> > Ok, I see what you mean. > But still, you can't avoid the warping and get a straight line > by raising the sampling rate. > It's just that you get a bigger portion of the response to be > less curved. &#2013266080;At the end of the response approaching pi you will > again get strong deviation from the analog response. > > Of course it's wrong what I said in my message before; > the responses do not look the same at different Fs. &#2013266080; > The shape of a filter with cutoff at 0.5 pi will > allways look the same, but 0.5 pi isn't the same cutoff freq > if you change the sampling rate (I am stating the obvious, but > that made me write my (wrong) statement). > >
I thought there was a technique to adjust the coeffefficents to pre- warp the response so that the response remains closer to "ideal" over a wider frequency range... But of course, as you say, when you actually get to Fs/2, it's all over. Mark
makolber@yahoo.com wrote:
> x-no-archive: >> Ok, I see what you mean. >> But still, you can't avoid the warping and get a straight line >> by raising the sampling rate. >> It's just that you get a bigger portion of the response to be >> less curved. At the end of the response approaching pi you will >> again get strong deviation from the analog response. >> >> Of course it's wrong what I said in my message before; >> the responses do not look the same at different Fs. >> The shape of a filter with cutoff at 0.5 pi will >> allways look the same, but 0.5 pi isn't the same cutoff freq >> if you change the sampling rate (I am stating the obvious, but >> that made me write my (wrong) statement). >> >> > > I thought there was a technique to adjust the coeffefficents to pre- > warp the response so that the response remains closer to "ideal" over > a wider frequency range... But of course, as you say, when you > actually get to Fs/2, it's all over.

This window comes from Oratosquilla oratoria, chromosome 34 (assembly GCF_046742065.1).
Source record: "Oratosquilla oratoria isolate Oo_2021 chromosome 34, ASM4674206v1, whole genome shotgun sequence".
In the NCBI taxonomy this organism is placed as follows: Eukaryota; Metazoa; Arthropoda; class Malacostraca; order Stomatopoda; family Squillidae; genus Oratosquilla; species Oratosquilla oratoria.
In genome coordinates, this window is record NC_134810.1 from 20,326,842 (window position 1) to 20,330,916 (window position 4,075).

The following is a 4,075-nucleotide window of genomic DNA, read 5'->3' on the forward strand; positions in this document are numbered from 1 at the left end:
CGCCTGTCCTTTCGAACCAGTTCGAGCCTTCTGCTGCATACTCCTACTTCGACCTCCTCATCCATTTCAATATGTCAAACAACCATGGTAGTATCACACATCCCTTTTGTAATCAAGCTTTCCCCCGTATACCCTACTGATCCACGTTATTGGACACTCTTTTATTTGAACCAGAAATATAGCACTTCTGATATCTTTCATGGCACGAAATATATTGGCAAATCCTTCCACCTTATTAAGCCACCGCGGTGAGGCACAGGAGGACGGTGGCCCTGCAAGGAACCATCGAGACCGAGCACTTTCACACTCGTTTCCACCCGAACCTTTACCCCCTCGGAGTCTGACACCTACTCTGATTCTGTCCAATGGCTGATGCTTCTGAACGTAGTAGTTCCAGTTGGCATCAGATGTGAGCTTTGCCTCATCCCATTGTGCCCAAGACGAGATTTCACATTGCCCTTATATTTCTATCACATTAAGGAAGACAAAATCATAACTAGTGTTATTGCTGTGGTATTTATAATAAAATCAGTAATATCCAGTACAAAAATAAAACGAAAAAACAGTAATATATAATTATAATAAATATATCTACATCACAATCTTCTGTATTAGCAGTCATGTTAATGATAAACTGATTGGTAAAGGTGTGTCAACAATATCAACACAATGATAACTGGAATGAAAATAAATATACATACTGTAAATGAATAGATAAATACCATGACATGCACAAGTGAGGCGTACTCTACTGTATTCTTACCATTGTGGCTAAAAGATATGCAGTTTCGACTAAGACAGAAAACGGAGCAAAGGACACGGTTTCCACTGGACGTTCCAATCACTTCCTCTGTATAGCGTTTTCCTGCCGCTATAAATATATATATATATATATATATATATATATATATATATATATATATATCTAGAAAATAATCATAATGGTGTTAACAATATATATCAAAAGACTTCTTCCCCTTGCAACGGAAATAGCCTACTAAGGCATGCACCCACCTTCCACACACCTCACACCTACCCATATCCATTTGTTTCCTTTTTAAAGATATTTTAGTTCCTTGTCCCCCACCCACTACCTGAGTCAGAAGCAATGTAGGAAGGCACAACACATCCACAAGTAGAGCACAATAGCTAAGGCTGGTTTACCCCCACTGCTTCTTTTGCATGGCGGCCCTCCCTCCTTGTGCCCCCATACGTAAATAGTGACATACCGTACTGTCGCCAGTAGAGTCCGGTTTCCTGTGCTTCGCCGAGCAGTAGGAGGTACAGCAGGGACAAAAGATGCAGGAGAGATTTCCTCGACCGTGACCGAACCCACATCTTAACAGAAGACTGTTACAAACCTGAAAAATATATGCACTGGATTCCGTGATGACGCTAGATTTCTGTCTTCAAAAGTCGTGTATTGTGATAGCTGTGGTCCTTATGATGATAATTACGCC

Prewarping can move a single critical (read important) frequency to where it is needed, but it cannot straighten a curved response. Jerry -- Engineering is the art of making what you want from things you can get. &#2013266095;&#2013266095;&#2013266095;&#2013266095;&#2013266095;&#2013266095;&#2013266095;&#2013266095;&#2013266095;&#2013266095;&#2013266095;&#2013266095;&#2013266095;&#2013266095;&#2013266095;&#2013266095;&#2013266095;&#2013266095;&#2013266095;&#2013266095;&#2013266095;&#2013266095;&#2013266095;&#2013266095;&#2013266095;&#2013266095;&#2013266095;&#2013266095;&#2013266095;&#2013266095;&#2013266095;&#2013266095;&#2013266095;&#2013266095;&#2013266095;&#2013266095;&#2013266095;&#2013266095;&#2013266095;&#2013266095;&#2013266095;&#2013266095;&#2013266095;&#2013266095;&#2013266095;&#2013266095;&#2013266095;&#2013266095;&#2013266095;&#2013266095;&#2013266095;&#2013266095;&#2013266095;&#2013266095;&#2013266095;&#2013266095;&#2013266095;&#2013266095;&#2013266095;&#2013266095;&#2013266095;&#2013266095;&#2013266095;&#2013266095;&#2013266095;&#2013266095;&#2013266095;&#2013266095;&#2013266095;&#2013266095;&#2013266095;